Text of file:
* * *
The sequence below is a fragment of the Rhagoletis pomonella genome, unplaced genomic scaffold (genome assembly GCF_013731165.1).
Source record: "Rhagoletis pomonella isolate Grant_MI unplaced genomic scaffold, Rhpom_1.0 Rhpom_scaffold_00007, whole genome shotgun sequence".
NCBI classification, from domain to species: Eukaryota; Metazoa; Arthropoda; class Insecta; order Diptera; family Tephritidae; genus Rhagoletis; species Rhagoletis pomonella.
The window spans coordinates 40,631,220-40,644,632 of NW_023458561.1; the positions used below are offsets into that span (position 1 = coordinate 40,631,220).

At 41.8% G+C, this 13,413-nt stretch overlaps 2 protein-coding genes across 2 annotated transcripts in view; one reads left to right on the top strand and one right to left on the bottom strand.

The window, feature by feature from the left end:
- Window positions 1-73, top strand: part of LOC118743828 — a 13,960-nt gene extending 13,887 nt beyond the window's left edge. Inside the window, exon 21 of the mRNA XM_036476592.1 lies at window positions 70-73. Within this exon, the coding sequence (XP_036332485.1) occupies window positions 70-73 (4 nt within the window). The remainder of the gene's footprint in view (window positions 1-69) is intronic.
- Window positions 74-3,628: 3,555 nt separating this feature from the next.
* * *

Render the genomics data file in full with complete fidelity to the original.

The sequence below is a fragment of the Rhagoletis pomonella genome, unplaced genomic scaffold (genome assembly GCF_013731165.1).
Source record: "Rhagoletis pomonella isolate Grant_MI unplaced genomic scaffold, Rhpom_1.0 Rhpom_scaffold_00007, whole genome shotgun sequence".
NCBI classification, from domain to species: Eukaryota; Metazoa; Arthropoda; class Insecta; order Diptera; family Tephritidae; genus Rhagoletis; species Rhagoletis pomonella.
The window spans coordinates 40,631,220-40,644,632 of NW_023458561.1; the positions used below are offsets into that span (position 1 = coordinate 40,631,220).

At 41.8% G+C, this 13,413-nt stretch overlaps 2 protein-coding genes across 2 annotated transcripts in view; one reads left to right on the top strand and one right to left on the bottom strand.

The window, feature by feature from the left end:
- Window positions 1-73, top strand: part of LOC118743828 — a 13,960-nt gene extending 13,887 nt beyond the window's left edge. Inside the window, exon 21 of the mRNA XM_036476592.1 lies at window positions 70-73. Within this exon, the coding sequence (XP_036332485.1) occupies window positions 70-73 (4 nt within the window). The remainder of the gene's footprint in view (window positions 1-69) is intronic.
- Window positions 74-3,628: 3,555 nt separating this feature from the next.